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Let's face it -- not every small business is going to make it. And those that don't can normally claim some protection in bankruptcy, if necessary. Well, those that also don't sell marijuana, that is.

The Tenth Circuit recently held that debtors in the marijuana business can't obtain relief in federal bankruptcy court. Here's why:

Entrepreneurs are an optimistic sort, so it may be hard to admit that your small business needs to file for bankruptcy. But even the best of us go bankrupt, just ask 50 Cent, Kodak, and the company that makes Twinkies.

There are a few options for small business bankruptcy, and here's what you can expect if you file for Chapter 11 or "reorganization" bankruptcy.

Colt Defense, LLC, one of America's oldest and most storied companies, filed for bankruptcy this week. It seems impossible that such a historic brand (and a gun manufacturer in America at that) could go bankrupt, but bidders weren't exactly chomping at the bit for the company when it went up for auction.

If it can happen to Colt, it could happen to you. So what can small business owners learn from the legendary gun maker's mistakes? Here are 3 lessons:

When the debts start piling up, you may have to consider bankruptcy.

Bankruptcy may sound appealing. You get the creditors off your back and your debts discharged. Sure, it destroys your credit, but that can be rebuilt. However, what about your business?

What can happen to your business if you file for bankruptcy?

Say it ain't so! SkyMall, the ubiquitous in-flight shopping catalog, filed for bankruptcy protection Friday. While seat-back pockets will never be the same, the company's ordeal offers some legal lessons for business owners.

SkyMall's parent company, Phoenix-based Xhibit Corp., "suspended its retail catalog operations" last week, Reuters reports. Staff layoffs, meetings with creditors, and court hearings are on the itinerary as the company makes its way through the bankruptcy process.

What can small business owners learn from SkyMall's bankruptcy filing? Here are five takeaways:

Which Debts Can Be Discharged in a Business Bankruptcy?

If your business is falling hopelessly behind on paying its bills, filing for bankruptcy may be the best option for getting rid of your business' debts.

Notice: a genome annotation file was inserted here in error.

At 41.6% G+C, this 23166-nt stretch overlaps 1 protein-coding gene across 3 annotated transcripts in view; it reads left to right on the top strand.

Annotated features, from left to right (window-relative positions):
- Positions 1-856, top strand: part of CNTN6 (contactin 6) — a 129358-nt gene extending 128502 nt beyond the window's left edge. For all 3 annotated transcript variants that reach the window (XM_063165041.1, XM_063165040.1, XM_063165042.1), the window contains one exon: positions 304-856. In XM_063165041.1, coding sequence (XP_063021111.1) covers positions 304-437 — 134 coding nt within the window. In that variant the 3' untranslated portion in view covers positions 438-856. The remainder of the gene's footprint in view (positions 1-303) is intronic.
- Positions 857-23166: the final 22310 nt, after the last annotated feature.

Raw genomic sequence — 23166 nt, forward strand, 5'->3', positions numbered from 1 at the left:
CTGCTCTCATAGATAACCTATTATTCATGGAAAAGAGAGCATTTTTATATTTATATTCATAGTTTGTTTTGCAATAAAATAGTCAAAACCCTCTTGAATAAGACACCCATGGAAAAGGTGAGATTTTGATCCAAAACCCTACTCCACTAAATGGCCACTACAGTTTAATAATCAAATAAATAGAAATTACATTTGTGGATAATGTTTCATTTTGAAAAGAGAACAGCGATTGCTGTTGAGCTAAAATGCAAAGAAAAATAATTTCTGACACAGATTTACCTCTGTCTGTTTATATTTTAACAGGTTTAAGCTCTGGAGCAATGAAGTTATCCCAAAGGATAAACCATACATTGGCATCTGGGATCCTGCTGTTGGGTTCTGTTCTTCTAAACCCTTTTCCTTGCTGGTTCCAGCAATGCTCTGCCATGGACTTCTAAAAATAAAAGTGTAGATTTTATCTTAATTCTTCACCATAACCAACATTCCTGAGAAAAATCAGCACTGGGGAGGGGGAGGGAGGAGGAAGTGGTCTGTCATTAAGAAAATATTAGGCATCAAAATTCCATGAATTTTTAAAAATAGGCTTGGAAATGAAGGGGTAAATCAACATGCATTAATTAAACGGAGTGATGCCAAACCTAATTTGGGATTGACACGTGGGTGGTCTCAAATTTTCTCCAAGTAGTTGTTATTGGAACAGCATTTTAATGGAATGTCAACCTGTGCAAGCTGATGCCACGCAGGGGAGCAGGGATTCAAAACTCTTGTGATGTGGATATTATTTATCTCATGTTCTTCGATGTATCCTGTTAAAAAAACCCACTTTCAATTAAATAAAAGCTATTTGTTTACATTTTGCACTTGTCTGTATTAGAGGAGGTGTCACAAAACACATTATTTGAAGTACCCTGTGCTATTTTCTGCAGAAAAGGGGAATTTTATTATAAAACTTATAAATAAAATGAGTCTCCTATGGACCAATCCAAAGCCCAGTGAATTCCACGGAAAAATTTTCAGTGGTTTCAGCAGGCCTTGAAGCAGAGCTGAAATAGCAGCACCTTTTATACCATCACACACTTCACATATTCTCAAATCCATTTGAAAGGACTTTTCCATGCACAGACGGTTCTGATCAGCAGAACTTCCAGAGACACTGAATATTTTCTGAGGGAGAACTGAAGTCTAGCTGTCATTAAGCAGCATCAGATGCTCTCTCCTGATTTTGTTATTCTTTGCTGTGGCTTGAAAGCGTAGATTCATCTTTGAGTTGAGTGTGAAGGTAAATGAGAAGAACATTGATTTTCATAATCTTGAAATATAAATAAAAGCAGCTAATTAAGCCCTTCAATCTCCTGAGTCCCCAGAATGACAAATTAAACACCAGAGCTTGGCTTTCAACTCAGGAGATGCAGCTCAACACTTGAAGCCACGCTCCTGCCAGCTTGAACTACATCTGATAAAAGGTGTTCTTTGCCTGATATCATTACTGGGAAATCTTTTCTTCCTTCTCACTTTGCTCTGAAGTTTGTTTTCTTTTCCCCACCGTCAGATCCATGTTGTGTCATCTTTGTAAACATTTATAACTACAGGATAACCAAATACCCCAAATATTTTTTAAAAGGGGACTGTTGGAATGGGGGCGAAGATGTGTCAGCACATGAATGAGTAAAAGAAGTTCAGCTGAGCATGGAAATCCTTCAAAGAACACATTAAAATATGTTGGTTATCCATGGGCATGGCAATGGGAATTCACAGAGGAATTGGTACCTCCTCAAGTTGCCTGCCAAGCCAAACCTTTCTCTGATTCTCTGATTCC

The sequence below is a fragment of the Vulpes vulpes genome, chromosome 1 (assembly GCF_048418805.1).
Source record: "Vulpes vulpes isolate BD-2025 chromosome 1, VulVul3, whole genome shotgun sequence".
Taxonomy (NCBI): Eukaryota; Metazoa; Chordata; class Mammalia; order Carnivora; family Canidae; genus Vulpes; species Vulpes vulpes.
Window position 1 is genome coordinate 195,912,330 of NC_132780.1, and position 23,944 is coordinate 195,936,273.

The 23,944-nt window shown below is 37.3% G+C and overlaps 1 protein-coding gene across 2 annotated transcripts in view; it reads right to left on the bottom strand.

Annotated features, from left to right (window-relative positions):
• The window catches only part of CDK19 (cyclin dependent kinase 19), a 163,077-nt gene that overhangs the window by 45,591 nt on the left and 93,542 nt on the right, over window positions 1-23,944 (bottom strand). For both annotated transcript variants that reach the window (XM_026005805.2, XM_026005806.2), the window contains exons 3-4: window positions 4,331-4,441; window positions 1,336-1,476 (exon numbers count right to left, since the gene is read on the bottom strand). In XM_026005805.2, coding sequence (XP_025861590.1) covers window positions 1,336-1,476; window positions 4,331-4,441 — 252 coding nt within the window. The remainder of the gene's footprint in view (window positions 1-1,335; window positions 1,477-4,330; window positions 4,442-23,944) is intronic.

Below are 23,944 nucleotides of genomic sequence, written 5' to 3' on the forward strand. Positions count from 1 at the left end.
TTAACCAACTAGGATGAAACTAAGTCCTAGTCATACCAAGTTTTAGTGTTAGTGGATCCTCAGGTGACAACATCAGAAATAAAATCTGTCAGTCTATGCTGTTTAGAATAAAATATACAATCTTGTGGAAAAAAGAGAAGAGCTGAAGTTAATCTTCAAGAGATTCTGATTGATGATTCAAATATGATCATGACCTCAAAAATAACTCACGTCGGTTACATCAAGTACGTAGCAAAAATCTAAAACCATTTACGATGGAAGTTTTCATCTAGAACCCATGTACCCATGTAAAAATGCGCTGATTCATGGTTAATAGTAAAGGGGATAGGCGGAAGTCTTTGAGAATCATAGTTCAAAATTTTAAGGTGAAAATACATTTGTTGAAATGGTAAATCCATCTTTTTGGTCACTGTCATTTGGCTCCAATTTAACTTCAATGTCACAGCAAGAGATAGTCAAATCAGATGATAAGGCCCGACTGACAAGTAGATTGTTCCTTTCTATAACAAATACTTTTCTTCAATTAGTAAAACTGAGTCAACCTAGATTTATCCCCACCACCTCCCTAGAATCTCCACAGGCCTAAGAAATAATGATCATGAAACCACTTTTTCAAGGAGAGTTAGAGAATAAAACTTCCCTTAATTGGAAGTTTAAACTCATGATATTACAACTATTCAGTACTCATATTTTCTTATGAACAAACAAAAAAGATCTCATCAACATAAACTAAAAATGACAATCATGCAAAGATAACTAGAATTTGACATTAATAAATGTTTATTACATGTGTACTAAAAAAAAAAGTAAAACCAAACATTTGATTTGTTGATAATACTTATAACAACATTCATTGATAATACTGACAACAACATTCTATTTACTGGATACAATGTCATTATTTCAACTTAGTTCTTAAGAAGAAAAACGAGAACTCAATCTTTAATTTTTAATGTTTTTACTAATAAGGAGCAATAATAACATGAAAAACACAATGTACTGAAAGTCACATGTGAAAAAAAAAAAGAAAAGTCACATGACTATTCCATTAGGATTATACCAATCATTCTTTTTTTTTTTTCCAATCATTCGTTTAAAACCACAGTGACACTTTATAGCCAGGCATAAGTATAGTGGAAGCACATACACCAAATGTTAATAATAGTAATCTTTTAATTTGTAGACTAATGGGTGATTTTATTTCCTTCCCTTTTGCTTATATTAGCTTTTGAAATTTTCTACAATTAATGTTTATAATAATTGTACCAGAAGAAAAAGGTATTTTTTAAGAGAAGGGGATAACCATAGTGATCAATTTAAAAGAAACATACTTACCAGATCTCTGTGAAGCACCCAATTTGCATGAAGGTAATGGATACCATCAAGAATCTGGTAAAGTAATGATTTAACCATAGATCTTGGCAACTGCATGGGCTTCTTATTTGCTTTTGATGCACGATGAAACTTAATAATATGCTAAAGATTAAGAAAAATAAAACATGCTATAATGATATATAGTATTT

But which debts are discharged in a bankruptcy? And maybe more importantly, which debts aren't?

Should your small business file for bankruptcy? If you find yourself asking this question, you're not alone.

Filing for bankruptcy doesn't necessarily mean throwing in the towel. On the contrary, it may just mean a fresh start for you and your business.

Here are five factors to mull over when deciding if your business should file for bankruptcy:

NFIB's Business Credit Card: Read the Fine Print

The National Federation of Independent Business has unveiled a new business credit card -- but is it a good deal?

The NFIB Business Edition MasterCard, offered by the First National Bank of Omaha, promotes itself as a "business rewards card built for NFIB members by an NFIB member."

Though the NFIB-branded card boasts a number of perks -- namely, attractive rewards points and no interest for the first nine business cycles -- the card lacks basic borrower protections offered to personal cardholders under the CARD Act, according to Bloomberg Businessweek.

New companies don't always become roaring financial successes. Unfortunately for many small businesses, bankruptcy will be a reality.

Take heart, small business owner, there are several ways in which a company can declare bankruptcy. Depending on your company's financial situation, knowing the differences can help you get your business up and running again.

Which type of bankruptcy will work best for your business? Here's a general overview:

How to Avoid Burnout as a Small Business Owner

As the owner of a small business you are literally the key to the whole company. You provide the inspiration, the final say in business goals, and the raison d'etre.

You might think the most important business strategy is to maximize income or efficiency. But really what's most important is keeping the heart of the business going strong. That means you.

Work burnout is a real risk for small business owners who put more than just their time and money into their companies. If you want your small business to succeed, and of course you do, make sure that work is always a joy and you're excited to come back and do it again every day.